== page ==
JOB WELL DONE: Staff at the Beijing Aerospace Flight Control Center celebrate with each other after the successful docking of Shenzhou 8 with Tiangong-1 in the early morning on November 3 (XIE HUANCHI)
KISSING EACH OTHER: A video grab taken from the China Central Television on November 3 shows the Shenzhou 8 spacecraft docking with the Tiangong-1 space lab module (XINHUA)
At 1:36 a.m. on November 3, nearly two days after it was launched, the unmanned spacecraft Shenzhou 8 docked with space lab module Tiangong-1, or Heavenly Palace-1. The docking represents another significant milestone for China's space program.
Shenzhou 8 was carried into space by a modified Long March-2F rocket, which took off from the Jiuquan Satellite Launch Center in northwest China's Gansu Province at 5:58 a.m. on November 1. The Tiangong-1 space module was sent into space on September 29.
The success of the docking procedure makes China the third country in the world, after the United States and Russia, to master the technique. The mastery of space docking technology takes the country one step closer to establishing its own permanent space station by 2020.
"China is now equipped with the basic technology and capacity required for the construction of a space station," said Zhou Jianping, chief designer of China's manned space program.
"This will make it possible for China to carry out space exploration on a larger scale," he said.
"The capability increases China's ability to act independently in space, as well as its ability to cooperate with others," said Gregory Kulacki, senior analyst and China project manager at the global security program of the Union of Concerned Scientists, a nonprofit scientific advocacy group based in the United States.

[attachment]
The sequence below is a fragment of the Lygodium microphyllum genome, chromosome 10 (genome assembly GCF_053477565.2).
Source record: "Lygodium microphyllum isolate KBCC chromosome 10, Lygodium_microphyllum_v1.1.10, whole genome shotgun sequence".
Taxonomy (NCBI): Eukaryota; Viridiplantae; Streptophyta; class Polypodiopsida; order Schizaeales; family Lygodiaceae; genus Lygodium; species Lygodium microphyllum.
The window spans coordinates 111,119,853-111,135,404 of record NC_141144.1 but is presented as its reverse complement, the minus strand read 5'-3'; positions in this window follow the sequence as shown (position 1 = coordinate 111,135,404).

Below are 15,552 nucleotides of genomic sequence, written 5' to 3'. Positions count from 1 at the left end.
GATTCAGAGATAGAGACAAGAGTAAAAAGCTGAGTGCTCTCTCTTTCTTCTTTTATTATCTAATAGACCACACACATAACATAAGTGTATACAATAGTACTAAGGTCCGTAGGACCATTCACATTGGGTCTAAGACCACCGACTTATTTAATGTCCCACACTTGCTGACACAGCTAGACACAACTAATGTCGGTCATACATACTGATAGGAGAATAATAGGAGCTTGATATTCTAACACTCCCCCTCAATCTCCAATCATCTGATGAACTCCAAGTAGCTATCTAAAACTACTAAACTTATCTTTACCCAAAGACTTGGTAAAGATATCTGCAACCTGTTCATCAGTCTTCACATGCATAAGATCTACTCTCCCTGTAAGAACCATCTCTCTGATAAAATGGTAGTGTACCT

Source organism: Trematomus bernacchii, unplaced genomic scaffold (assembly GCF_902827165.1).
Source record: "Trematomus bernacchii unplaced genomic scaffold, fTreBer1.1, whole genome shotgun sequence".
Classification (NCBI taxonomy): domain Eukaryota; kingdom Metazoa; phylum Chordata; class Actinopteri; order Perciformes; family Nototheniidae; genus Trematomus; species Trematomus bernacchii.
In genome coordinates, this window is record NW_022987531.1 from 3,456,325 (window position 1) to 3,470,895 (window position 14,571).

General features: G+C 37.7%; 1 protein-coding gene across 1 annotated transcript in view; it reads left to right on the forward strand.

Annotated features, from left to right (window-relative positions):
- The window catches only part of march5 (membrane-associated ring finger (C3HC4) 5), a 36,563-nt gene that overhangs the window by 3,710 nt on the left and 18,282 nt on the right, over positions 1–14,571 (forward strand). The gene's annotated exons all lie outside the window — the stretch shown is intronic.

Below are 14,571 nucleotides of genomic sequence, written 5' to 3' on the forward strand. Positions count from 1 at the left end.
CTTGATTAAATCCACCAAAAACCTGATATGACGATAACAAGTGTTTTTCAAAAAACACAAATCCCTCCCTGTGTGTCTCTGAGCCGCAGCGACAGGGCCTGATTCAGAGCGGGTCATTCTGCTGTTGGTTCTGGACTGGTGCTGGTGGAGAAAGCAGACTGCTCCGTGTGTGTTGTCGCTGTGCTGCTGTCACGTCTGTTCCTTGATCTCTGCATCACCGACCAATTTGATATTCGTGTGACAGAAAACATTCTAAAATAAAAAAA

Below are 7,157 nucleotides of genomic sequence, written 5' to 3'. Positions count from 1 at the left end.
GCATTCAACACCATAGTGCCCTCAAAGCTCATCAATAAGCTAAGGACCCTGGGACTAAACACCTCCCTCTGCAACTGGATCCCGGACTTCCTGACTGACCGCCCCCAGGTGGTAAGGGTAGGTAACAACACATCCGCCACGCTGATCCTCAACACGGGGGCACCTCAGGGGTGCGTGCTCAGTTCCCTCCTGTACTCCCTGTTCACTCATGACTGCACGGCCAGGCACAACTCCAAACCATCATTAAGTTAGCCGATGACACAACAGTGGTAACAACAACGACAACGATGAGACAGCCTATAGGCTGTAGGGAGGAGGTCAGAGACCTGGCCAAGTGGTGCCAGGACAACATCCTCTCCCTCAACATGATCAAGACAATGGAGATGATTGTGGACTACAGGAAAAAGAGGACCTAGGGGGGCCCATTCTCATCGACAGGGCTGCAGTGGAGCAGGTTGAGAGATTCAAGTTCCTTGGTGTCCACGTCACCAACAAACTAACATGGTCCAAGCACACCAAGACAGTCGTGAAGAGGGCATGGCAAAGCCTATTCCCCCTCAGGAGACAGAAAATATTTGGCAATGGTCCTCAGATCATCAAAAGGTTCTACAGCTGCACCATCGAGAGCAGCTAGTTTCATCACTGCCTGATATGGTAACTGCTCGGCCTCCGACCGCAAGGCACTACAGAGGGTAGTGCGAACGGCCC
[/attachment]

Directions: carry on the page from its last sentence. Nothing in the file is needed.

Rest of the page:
"China's pursuit of an original solution to space docking could lead to innovations or experiences other space-faring nations may find useful," Kulacki said.
While the docking itself was completed in a matter of hours the planning and preparation for the mission involved over a decade of research.
Space docking technology is considered one of the most advanced proficiencies required for space exploration as it requires the precise handling of two high-speed spacecraft that must meet and link up in space.
The world's first space docking was achieved in 1966, when the manned U.S. spacecraft Gemini 8 docked with an unmanned Agena Target Vehicle.
Forty-five years later, the maneuver remains a technological challenge. Many of mankind's 300-plus space-docking attempts have been met with difficulties or resulted in failure.
"To connect two vehicles traveling at 7.8 km per second in orbit, with a margin of error of no more than 20 cm, is really like 'finding a needle in a haystack,'" Zhou said.
"In order to guarantee the smooth operation of the mission, nearly 100 contingency plans had been prepared to address problems that may occur during the mission," said Wu Ping, spokeswoman for China's manned space program.